Kaitlin turns to us as says “now comes the steep part.” And so down we went. The path switchbacking down the side of the mountain. Other than being a little tough on our knees, the hikes down was fine. (We were still in a light mood to take a couple funny photos.)
But all you can think about is “god this is going to suck coming back up.” This went on until we reached the gate that may have marked the end of Mary Rockwell’s Farm. We aren’t quite sure. But what we were sure of was that nobody had traversed passed the gate in a long time. Saw grass and shrubs had grown where a once precarious path lined the cliff. Kaitlin, wild spirit that she is, pressed forward, machete in hand. Tessa and I, the two more concerned with trying to survive to at least grad school, cautiously followed behind. Every foot was placed carefully where another had already stepped, insuring that there was indeed ground there and not the deceiving plants that make you think that it’s there when in reality it's a drop. Eventually we came close to the tree line where we knew a traversable path lay. But to get there, the deceiving plants lay in our way. Onward we went. It’s odd when you walk on something and it’s squishy and bouncy. You’re not quite sure whether what you are standing on is actual ground with just a bunch of grass on top or if it’s just a bunch of grass holding you up.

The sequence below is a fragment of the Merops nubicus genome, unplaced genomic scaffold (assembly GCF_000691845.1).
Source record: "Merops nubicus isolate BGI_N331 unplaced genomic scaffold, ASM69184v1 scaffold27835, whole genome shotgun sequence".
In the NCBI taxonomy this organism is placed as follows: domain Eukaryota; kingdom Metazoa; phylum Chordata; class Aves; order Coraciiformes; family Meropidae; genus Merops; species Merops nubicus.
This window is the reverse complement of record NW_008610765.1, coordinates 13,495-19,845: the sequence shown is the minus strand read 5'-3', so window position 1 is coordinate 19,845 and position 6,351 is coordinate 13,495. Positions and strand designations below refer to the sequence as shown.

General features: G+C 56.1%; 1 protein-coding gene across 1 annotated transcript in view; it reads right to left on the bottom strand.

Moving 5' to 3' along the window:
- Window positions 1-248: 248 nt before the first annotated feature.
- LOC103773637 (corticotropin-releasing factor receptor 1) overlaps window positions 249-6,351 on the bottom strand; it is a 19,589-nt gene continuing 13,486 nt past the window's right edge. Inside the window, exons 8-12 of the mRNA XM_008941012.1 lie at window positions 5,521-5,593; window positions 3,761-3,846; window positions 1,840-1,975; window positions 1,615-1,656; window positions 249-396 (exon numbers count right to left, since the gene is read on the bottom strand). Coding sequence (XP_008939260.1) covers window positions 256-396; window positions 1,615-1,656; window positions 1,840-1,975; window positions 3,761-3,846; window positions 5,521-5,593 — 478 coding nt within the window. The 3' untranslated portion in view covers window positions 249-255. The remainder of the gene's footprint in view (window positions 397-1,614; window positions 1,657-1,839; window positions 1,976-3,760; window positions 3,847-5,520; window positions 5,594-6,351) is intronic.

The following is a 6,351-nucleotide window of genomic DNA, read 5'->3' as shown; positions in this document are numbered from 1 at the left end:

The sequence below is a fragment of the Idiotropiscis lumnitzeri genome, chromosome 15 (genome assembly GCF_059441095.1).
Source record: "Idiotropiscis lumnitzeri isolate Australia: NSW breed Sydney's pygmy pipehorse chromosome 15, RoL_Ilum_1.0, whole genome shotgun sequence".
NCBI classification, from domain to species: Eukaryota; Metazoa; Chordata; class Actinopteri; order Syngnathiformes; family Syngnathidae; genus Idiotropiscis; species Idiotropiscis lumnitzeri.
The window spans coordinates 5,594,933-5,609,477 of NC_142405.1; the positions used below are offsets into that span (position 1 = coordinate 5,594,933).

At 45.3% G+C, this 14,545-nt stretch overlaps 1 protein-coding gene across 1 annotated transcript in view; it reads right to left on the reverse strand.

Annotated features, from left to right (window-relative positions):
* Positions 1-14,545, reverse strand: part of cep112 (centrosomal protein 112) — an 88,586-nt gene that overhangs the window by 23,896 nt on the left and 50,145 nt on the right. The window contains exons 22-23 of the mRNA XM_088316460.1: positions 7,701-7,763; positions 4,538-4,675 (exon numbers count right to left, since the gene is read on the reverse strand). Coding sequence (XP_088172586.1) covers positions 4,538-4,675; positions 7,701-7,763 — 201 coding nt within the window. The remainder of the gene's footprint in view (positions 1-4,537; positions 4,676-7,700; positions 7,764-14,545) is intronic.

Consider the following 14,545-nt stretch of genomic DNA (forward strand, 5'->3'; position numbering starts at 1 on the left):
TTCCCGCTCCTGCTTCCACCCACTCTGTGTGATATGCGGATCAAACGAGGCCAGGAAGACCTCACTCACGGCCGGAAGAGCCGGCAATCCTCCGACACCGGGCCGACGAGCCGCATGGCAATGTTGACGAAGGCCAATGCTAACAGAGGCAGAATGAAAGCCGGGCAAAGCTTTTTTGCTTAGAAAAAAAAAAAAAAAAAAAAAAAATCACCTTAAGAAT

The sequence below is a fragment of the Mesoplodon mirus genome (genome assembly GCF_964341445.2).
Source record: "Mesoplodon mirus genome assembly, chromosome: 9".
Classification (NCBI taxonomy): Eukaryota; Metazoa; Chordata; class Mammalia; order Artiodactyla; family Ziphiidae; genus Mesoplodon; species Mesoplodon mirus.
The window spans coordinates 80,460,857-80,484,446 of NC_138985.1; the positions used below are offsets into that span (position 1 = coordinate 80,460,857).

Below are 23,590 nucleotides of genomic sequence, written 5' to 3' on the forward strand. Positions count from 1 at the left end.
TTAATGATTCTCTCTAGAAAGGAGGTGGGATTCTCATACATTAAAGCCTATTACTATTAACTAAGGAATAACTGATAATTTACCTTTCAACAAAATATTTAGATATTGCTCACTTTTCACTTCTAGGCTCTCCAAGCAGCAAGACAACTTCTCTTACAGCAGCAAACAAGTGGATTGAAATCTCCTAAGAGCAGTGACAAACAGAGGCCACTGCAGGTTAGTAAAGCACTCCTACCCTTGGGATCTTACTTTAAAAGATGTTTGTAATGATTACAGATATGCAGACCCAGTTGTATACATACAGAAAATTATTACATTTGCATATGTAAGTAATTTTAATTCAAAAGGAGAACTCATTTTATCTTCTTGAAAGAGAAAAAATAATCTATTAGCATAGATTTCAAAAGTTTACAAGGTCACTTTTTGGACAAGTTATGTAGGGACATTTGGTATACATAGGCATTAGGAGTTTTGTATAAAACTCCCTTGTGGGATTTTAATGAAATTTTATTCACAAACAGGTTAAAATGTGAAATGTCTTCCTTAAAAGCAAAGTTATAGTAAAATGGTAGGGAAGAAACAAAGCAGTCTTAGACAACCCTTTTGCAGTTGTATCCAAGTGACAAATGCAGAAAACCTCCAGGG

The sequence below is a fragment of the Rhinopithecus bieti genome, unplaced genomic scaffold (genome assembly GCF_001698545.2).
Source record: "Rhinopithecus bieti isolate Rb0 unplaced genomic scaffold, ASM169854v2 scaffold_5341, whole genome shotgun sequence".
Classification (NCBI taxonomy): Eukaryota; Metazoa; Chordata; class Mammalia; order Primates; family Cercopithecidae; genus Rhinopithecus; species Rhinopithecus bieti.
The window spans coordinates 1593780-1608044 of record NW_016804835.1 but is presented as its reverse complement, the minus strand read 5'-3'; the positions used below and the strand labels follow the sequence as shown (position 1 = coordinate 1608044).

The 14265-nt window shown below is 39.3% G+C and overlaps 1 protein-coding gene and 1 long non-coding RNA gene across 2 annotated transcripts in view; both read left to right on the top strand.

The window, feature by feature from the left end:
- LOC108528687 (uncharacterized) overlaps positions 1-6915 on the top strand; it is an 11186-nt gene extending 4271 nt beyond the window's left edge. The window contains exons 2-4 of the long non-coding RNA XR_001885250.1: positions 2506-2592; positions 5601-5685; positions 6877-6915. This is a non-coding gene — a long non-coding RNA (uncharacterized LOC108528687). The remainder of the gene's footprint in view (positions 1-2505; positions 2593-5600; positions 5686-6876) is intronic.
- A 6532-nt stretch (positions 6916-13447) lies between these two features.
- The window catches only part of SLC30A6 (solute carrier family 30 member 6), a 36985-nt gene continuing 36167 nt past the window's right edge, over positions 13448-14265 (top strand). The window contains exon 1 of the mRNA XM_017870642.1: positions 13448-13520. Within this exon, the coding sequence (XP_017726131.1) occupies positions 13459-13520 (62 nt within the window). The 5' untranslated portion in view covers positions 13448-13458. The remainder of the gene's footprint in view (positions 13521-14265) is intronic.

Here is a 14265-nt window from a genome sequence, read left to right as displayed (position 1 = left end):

We did make it to the safety of the line of trees where we stopped to rest. Kaitlin and I had a little picnic of Chikys (a type of popular store bought cookie here. God, I’m going to miss them.) and crackers. Tessa decided to embrace her inner monkey and climbed some trees.
After our short rest we continued on. I was surprised to discover that the meadow of grass we had seen and set as our destination, me thinking it was the valley itself, was indeed not the lowest elevation. On our right was yet another cliff where the river could be heard though not seen through the thick trees. We made a couple attempts to get down but Kaitlin eventually just called it. And then we turned around.